What is screen printing?
Screen printing is the process of transferring a stencilled design onto a flat surface using a mesh screen, ink and a squeegee. Fabric are the most commonly screen-printed surfaces, but with specialised inks it’s also possible to print onto wood, metal, plastic, and even glass. The basic method involves creating a stencil on a fine mesh screen, and then pushing ink (or paint, in the case of artwork and posters) through to create an imprint of your design on the surface beneath.
The process is sometimes called 'silk screening' or 'silk screen printing' and while the actual printing process is always fairly similar, the way the stencil is created can vary, depending on the materials used. Different stencilling techniques include:
Using masking tape or vinyl to cover the desired areas of the screen.
Painting the stencil onto the mesh using 'screen blockers' such as glue or lacquer.
Using a light-sensitive emulsion to create a stencil, which is then developed in a similar way to a photograph.
Designs made using the screen printing technique may use just one shade of ink, or several. In the case of multicoloured items, the colours must be applied in individual layers, using separate stencils for each ink.
Why is screen printing used?
One of the reasons that the screen printing technique is so widely used is because it produces vivid colours, even on darker fabrics. The ink lies in layers on the surface of the fabric , which gives the print a pleasingly tactile quality.
The technique is also favoured because it allows the printer to easily reproduce a design multiple times. Because the same stencil can be used to replicate a design again and again, it's very useful for creating multiple copies of the same garment or accessory. This makes screen printing a very efficient technique for creating large batches of custom clothing.
When carried out using professional equipment by an experienced printer, it's also possible to create intricate multicoloured designs. While the complexity of the process does mean there's a limit to the number of colours the printer can use, it does allow for more intense colouring than is possible to achieve with digital printing alone.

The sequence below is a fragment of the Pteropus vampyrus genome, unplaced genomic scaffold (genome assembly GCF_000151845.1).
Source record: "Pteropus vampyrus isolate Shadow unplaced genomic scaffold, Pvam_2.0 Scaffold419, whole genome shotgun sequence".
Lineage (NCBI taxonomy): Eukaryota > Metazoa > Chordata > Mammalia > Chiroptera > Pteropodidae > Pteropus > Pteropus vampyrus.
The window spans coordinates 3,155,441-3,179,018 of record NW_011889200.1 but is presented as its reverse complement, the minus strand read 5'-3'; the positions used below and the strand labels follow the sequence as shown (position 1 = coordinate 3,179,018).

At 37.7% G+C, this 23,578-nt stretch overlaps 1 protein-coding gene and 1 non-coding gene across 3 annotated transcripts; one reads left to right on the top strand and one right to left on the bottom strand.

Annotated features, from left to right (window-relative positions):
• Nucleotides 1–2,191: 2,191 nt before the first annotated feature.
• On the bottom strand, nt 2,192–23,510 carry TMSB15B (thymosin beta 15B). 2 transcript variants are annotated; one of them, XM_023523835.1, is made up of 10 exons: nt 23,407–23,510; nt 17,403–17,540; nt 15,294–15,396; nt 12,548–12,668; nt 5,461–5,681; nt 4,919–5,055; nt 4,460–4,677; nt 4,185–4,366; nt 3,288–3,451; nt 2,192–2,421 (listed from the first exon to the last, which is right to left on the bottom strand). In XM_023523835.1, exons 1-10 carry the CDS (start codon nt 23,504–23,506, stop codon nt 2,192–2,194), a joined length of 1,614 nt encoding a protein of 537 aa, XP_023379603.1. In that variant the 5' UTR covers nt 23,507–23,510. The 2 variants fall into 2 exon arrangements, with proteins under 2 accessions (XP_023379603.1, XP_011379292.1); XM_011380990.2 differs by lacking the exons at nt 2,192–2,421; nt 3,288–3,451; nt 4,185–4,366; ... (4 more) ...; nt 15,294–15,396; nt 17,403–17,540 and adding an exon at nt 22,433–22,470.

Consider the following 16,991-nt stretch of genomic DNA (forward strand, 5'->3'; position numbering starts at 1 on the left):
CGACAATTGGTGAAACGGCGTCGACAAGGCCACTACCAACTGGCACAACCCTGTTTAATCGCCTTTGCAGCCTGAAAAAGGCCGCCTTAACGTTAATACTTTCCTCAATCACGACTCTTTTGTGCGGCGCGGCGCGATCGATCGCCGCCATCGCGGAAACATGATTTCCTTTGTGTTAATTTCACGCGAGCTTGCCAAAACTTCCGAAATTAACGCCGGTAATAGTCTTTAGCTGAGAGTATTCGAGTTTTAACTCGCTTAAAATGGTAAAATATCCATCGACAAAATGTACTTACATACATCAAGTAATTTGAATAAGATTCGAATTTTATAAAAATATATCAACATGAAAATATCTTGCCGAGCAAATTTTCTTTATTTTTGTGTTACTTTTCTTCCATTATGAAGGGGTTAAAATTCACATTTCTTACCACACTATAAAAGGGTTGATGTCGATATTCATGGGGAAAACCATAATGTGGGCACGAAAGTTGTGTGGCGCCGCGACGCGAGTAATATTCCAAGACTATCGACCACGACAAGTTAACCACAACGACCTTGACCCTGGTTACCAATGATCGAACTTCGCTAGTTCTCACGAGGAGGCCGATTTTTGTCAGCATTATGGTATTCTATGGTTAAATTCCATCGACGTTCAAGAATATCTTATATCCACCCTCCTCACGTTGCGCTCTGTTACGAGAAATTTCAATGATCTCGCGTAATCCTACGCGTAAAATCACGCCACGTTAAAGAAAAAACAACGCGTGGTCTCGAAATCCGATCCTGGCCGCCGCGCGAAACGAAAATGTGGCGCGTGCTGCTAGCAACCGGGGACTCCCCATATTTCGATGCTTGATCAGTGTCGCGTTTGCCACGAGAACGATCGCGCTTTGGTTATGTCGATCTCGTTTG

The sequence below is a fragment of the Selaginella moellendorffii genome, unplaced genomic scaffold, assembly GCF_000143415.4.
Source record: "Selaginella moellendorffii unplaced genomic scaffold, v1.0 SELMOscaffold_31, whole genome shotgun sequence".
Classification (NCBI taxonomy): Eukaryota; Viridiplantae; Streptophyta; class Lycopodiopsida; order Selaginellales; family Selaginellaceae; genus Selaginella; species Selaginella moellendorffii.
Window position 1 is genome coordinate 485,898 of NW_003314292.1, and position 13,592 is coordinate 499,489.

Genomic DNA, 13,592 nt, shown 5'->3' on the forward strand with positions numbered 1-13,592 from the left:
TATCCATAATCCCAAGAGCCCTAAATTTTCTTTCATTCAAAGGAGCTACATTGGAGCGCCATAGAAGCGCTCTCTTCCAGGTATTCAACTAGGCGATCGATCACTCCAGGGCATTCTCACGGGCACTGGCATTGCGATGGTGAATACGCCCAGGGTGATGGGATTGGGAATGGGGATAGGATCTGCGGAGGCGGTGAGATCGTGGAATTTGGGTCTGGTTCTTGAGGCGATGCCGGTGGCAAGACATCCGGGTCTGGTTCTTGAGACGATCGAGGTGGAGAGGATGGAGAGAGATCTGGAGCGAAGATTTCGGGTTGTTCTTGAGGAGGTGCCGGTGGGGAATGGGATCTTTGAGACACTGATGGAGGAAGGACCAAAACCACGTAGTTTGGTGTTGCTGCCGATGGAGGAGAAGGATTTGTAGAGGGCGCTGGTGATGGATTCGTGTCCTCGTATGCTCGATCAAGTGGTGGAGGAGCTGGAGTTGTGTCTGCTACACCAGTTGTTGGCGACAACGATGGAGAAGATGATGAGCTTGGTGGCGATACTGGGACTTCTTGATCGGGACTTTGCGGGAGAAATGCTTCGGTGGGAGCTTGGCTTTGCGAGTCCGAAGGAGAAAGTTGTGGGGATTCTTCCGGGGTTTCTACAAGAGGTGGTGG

The screen printing process step by step
There are different methods of screen printing, but they all involve the same basic technique. The form of printing we'll talk about below uses a special light-reactive emulsion to create a custom stencil; this tends to be the most popular type of commercial printing, as it can be used to make intricate stencils.
Here, we'll talk you through the screen printing process step by step. We’ve also put together a video of the process taking place in our workshop, so you can see how we create our top-quality custom screen-printed clothing.
Step 1: The design is created
To start, the printer takes the design they want to create on the finished product, and prints it out onto a transparent acetate film. This will be used to create the stencil.
Step 2: The screen is prepared
Next, the printer will choose a mesh screen to suit the complexity of the design, and the texture of the fabric being printed. The mesh screen is then coated with a layer of light-reactive emulsion, which will harden when developed under bright light.
Step 3: The emulsion is exposed
The acetate sheet featuring the design is then laid onto the emulsion-coated screen, and the whole thing is exposed to a very bright light. The light hardens the emulsion, so the parts of the screen which are covered by the design remain in liquid form.
If the final design is going to include more than one colour, then a separate screen must be used to apply each layer of ink. To create multi-coloured products, the printer must use his skill to design each stencil, and line them up perfectly to ensure the final design is seamless.
Step 4: The emulsion is washed off, creating the stencil
After the screen has been exposed for a set time, the areas of the screen not covered by the design will have turned hard. Any unhardened emulsion is then carefully rinsed away. This leaves a clear imprint of the design on the screen for the ink to pass through.
The screen is then dried, and the printer will make any necessary touch-ups or corrections to make the imprint as accurate as possible to the original design. The stencil is now ready to be used.
Step 5: The Item Is Prepared For Print
The screen is then placed on the printing press. The item or garment being printed is laid down flat onto the printing board, underneath the screen.
There are a number of different presses, including manual and automatic styles, but most modern commercial printers will use an automatic rotary carousel printer, as this allows several different screens to work at once. For multicoloured prints, this sort of printer can also be used to apply the separate colour layers in quick succession.
Step 6: The ink is pressed through the screen onto the item
The screen is lowered down onto the printing board. Ink is added to the top end of the screen, and a squeegee is used to pull the ink along the full length of the screen. This presses the ink through the open areas of the stencil, imprinting the design on the product underneath.
If the printer is creating multiple items, then the screen is raised and a new garment is placed onto the printing board. The process is then repeated.
Once all the items have been printed and the stencil has served its purpose, the emulsion is removed using a special washing fluid so the mesh can be reused to create new stencils.
Step 7: The product is dried, checked and finished
The printed product then passes through a dryer, which 'cures' the ink and creates a smooth, colourfast finish. The final product will be checked and washed thoroughly to remove any residue, before being passed on to its new owner.
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